In Indiana, we get a lot of things right. I want to applaud the Trump administration for looking to Indiana as an example for health care reform. But it should be encouraged to look at Indiana yet again—this time, as an example for higher education. In particular, I encourage President Trump to take a look at what Indiana has created to prepare its workforce for careers, vocational-skill certifications and two-year degrees. He should look to Ivy Tech Community College.
At a recent GOP retreat, Trump compared community colleges and vocational schools, saying, “A lot of people don’t know what community college means or represents.” Ivy Tech Community College was founded as a vocational technical college and still offers courses and certifications in traditional vocational skills. Students at Ivy Tech can also take courses in business, communications, arts, information technology, nursing, health sciences, advanced manufacturing and much more as they work toward a two-year degree or as part of more than 100 credit-transfer programs, where students can start on a four-year degree for a fraction of the cost.
Ivy Tech is the largest community-college institution in the nation, with 19 campuses serving 75 communities in Indiana. Its mission is to serve the people of our state through accessible and affordable world-class education and adaptive learning, to empower students to achieve career and transfer aspirations, and to embrace economic transformation inspired by the education and earnings attainment of our citizens, the vitality of our workforce, and the prosperity of our unique and diverse communities.
Community college can be the right place to learn a trade, take a business class or a computer science class, or get started on the path to a four-year degree. Ivy Tech offers more than 150 programs, all at an affordable rate, that help Hoosiers obtain the right credentials for high-wage and high-demand jobs.
Moving through the Indiana General Assembly, House Bill 1002 and Senate Bill 50 both set the stage for Indiana to improve our higher education and employer connections. They both push for career coaching in middle schools and high schools to provide students and parents with the information they need to choose paths and programs that will be right for them—whether that be through career and technical education, an associate degree or a path straight to a four-year university. They emphasize the importance of connecting students to employers and providing work-based learning opportunities.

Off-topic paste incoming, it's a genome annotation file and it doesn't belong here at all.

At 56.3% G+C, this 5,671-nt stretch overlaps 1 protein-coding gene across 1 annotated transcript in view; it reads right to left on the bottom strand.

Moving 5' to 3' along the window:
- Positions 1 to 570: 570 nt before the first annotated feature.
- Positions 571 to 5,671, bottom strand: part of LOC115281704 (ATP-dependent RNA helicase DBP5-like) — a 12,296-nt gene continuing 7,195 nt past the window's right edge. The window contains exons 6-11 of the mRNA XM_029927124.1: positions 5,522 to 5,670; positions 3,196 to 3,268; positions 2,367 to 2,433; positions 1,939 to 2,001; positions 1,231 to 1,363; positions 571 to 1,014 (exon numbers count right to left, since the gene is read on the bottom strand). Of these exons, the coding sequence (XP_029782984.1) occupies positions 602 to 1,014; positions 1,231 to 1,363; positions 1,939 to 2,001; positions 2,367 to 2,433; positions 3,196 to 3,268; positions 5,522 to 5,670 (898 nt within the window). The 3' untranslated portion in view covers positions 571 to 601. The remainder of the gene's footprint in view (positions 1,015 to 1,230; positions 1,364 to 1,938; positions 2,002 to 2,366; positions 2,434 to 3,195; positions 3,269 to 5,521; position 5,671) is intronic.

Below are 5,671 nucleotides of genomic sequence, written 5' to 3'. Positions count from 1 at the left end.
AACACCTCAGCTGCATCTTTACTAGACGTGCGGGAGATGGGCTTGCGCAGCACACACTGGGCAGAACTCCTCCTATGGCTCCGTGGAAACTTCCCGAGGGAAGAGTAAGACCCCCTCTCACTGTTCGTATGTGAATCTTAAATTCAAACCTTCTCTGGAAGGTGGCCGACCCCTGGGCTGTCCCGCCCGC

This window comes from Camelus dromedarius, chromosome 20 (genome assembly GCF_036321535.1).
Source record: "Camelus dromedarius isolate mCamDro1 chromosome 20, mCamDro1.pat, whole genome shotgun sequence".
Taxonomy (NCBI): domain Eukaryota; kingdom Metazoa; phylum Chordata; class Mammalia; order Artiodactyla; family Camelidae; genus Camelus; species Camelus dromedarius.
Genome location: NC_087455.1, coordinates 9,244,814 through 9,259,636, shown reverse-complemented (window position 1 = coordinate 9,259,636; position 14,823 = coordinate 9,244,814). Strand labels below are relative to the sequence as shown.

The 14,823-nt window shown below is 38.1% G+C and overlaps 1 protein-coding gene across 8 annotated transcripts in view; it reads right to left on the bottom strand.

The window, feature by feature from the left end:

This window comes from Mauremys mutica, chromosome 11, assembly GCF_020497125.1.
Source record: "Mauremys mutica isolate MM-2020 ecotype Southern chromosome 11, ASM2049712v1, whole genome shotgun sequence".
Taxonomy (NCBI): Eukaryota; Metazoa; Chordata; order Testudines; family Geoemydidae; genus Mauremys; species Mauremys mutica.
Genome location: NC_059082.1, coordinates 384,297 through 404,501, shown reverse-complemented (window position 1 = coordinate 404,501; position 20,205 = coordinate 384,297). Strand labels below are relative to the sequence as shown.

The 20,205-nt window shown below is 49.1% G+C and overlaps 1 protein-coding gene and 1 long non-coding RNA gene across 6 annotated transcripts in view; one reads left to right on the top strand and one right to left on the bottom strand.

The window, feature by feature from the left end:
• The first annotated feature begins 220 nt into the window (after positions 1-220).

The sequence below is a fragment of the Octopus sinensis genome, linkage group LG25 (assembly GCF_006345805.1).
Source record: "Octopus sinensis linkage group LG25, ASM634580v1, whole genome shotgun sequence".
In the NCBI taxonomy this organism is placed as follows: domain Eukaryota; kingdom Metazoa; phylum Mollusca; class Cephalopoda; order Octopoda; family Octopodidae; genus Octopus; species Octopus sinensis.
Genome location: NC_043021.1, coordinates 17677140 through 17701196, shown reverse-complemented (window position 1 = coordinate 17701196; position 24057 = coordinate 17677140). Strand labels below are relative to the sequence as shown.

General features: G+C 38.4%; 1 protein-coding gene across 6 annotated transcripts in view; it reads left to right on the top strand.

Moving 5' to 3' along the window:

These provisions dovetail nicely into Ivy Tech’s new strategy, which focuses on students earning 50,000 high-quality certifications, certificates and degrees per year, aligned with the needs of the Hoosier workforce. It focuses on student success; enrollment and recruitment of individuals from every demographic into high-demand, high-wage pathways; completion of credentials; placement of students in high-demand, high-wage jobs; and effective engagement and partnerships with our communities—including local governments, employers, secondary schools and higher education partners.
This, Mr. President, is what community college means: career training, vocational-skills training, certificates, affordability, two-year degrees and the opportunity to transfer to a four-year institution. It means being a key partner in the community and supporting a diverse workforce that can take Indiana, and our nation, to the next level.•
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Ping is a principal at Bose Public Affairs Group and former chairwoman of the Marion County Republican Party. Send comments to email@example.com.